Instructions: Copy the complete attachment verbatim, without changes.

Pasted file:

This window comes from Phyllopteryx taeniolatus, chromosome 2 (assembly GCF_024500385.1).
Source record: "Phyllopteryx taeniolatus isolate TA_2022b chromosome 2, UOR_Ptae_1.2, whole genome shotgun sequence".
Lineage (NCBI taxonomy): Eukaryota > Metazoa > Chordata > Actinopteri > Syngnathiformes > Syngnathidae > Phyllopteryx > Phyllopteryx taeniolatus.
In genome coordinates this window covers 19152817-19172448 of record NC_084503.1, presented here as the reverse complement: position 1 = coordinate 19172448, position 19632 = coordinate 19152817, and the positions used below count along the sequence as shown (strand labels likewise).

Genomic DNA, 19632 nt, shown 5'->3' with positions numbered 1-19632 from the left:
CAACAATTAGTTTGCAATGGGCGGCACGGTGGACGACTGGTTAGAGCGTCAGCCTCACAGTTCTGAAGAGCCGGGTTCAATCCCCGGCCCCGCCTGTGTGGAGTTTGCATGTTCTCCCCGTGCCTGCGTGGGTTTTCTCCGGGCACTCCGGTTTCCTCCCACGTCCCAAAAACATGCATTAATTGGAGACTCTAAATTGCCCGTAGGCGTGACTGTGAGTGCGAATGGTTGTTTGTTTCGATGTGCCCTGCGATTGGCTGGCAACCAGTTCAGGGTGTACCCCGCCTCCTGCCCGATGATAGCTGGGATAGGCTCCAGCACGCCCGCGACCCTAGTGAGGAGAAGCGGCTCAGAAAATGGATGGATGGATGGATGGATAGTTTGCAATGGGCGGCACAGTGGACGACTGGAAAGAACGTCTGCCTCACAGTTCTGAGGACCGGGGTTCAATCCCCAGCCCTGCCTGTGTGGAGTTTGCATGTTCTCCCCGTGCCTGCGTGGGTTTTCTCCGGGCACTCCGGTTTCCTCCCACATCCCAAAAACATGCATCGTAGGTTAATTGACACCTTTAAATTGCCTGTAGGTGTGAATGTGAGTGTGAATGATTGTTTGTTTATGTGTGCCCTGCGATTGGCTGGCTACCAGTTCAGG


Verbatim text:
This window comes from Phyllopteryx taeniolatus, chromosome 2 (assembly GCF_024500385.1).
Source record: "Phyllopteryx taeniolatus isolate TA_2022b chromosome 2, UOR_Ptae_1.2, whole genome shotgun sequence".
Lineage (NCBI taxonomy): Eukaryota > Metazoa > Chordata > Actinopteri > Syngnathiformes > Syngnathidae > Phyllopteryx > Phyllopteryx taeniolatus.
In genome coordinates this window covers 19152817-19172448 of record NC_084503.1, presented here as the reverse complement: position 1 = coordinate 19172448, position 19632 = coordinate 19152817, and the positions used below count along the sequence as shown (strand labels likewise).

Genomic DNA, 19632 nt, shown 5'->3' with positions numbered 1-19632 from the left:
CAACAATTAGTTTGCAATGGGCGGCACGGTGGACGACTGGTTAGAGCGTCAGCCTCACAGTTCTGAAGAGCCGGGTTCAATCCCCGGCCCCGCCTGTGTGGAGTTTGCATGTTCTCCCCGTGCCTGCGTGGGTTTTCTCCGGGCACTCCGGTTTCCTCCCACGTCCCAAAAACATGCATTAATTGGAGACTCTAAATTGCCCGTAGGCGTGACTGTGAGTGCGAATGGTTGTTTGTTTCGATGTGCCCTGCGATTGGCTGGCAACCAGTTCAGGGTGTACCCCGCCTCCTGCCCGATGATAGCTGGGATAGGCTCCAGCACGCCCGCGACCCTAGTGAGGAGAAGCGGCTCAGAAAATGGATGGATGGATGGATGGATAGTTTGCAATGGGCGGCACAGTGGACGACTGGAAAGAACGTCTGCCTCACAGTTCTGAGGACCGGGGTTCAATCCCCAGCCCTGCCTGTGTGGAGTTTGCATGTTCTCCCCGTGCCTGCGTGGGTTTTCTCCGGGCACTCCGGTTTCCTCCCACATCCCAAAAACATGCATCGTAGGTTAATTGACACCTTTAAATTGCCTGTAGGTGTGAATGTGAGTGTGAATGATTGTTTGTTTATGTGTGCCCTGCGATTGGCTGGCTACCAGTTCAGG